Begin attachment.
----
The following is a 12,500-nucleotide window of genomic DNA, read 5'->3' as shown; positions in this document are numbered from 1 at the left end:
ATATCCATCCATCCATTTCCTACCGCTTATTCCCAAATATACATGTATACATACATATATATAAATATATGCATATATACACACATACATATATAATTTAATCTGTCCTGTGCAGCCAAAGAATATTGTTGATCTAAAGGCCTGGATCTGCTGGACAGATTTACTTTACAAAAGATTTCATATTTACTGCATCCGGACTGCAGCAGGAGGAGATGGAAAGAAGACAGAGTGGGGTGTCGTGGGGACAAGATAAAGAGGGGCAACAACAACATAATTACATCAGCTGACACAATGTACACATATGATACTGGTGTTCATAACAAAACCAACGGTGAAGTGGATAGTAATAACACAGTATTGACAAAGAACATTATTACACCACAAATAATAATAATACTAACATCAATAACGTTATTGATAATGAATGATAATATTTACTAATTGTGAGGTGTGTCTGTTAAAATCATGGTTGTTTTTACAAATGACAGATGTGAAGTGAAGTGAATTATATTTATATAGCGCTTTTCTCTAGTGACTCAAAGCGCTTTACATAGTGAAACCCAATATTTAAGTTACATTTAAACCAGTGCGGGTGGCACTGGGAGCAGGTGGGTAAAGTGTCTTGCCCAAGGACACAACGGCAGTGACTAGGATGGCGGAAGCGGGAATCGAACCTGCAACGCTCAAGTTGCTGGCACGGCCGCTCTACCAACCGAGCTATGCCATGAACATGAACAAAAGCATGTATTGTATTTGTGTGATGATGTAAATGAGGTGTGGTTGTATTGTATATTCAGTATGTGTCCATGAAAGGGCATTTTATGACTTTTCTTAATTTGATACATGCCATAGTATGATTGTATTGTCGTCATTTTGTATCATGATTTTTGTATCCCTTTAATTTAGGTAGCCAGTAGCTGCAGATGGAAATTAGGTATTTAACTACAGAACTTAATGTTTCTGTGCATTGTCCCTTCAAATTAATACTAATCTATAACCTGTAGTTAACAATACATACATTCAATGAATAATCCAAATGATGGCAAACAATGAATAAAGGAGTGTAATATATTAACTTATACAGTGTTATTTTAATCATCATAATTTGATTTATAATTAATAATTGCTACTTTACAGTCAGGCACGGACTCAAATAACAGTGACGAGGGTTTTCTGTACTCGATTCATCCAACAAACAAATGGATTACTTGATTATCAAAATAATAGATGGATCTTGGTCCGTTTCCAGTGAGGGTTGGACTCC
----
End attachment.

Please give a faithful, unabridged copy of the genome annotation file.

The following is a 12,500-nucleotide window of genomic DNA, read 5'->3' as shown; positions in this document are numbered from 1 at the left end:
ATATCCATCCATCCATTTCCTACCGCTTATTCCCAAATATACATGTATACATACATATATATAAATATATGCATATATACACACATACATATATAATTTAATCTGTCCTGTGCAGCCAAAGAATATTGTTGATCTAAAGGCCTGGATCTGCTGGACAGATTTACTTTACAAAAGATTTCATATTTACTGCATCCGGACTGCAGCAGGAGGAGATGGAAAGAAGACAGAGTGGGGTGTCGTGGGGACAAGATAAAGAGGGGCAACAACAACATAATTACATCAGCTGACACAATGTACACATATGATACTGGTGTTCATAACAAAACCAACGGTGAAGTGGATAGTAATAACACAGTATTGACAAAGAACATTATTACACCACAAATAATAATAATACTAACATCAATAACGTTATTGATAATGAATGATAATATTTACTAATTGTGAGGTGTGTCTGTTAAAATCATGGTTGTTTTTACAAATGACAGATGTGAAGTGAAGTGAATTATATTTATATAGCGCTTTTCTCTAGTGACTCAAAGCGCTTTACATAGTGAAACCCAATATTTAAGTTACATTTAAACCAGTGCGGGTGGCACTGGGAGCAGGTGGGTAAAGTGTCTTGCCCAAGGACACAACGGCAGTGACTAGGATGGCGGAAGCGGGAATCGAACCTGCAACGCTCAAGTTGCTGGCACGGCCGCTCTACCAACCGAGCTATGCCATGAACATGAACAAAAGCATGTATTGTATTTGTGTGATGATGTAAATGAGGTGTGGTTGTATTGTATATTCAGTATGTGTCCATGAAAGGGCATTTTATGACTTTTCTTAATTTGATACATGCCATAGTATGATTGTATTGTCGTCATTTTGTATCATGATTTTTGTATCCCTTTAATTTAGGTAGCCAGTAGCTGCAGATGGAAATTAGGTATTTAACTACAGAACTTAATGTTTCTGTGCATTGTCCCTTCAAATTAATACTAATCTATAACCTGTAGTTAACAATACATACATTCAATGAATAATCCAAATGATGGCAAACAATGAATAAAGGAGTGTAATATATTAACTTATACAGTGTTATTTTAATCATCATAATTTGATTTATAATTAATAATTGCTACTTTACAGTCAGGCACGGACTCAAATAACAGTGACGAGGGTTTTCTGTACTCGATTCATCCAACAAACAAATGGATTACTTGATTATCAAAATAATAGATGGATCTTGGTCCGTTTCCAGTGAGGGTTGGACTCC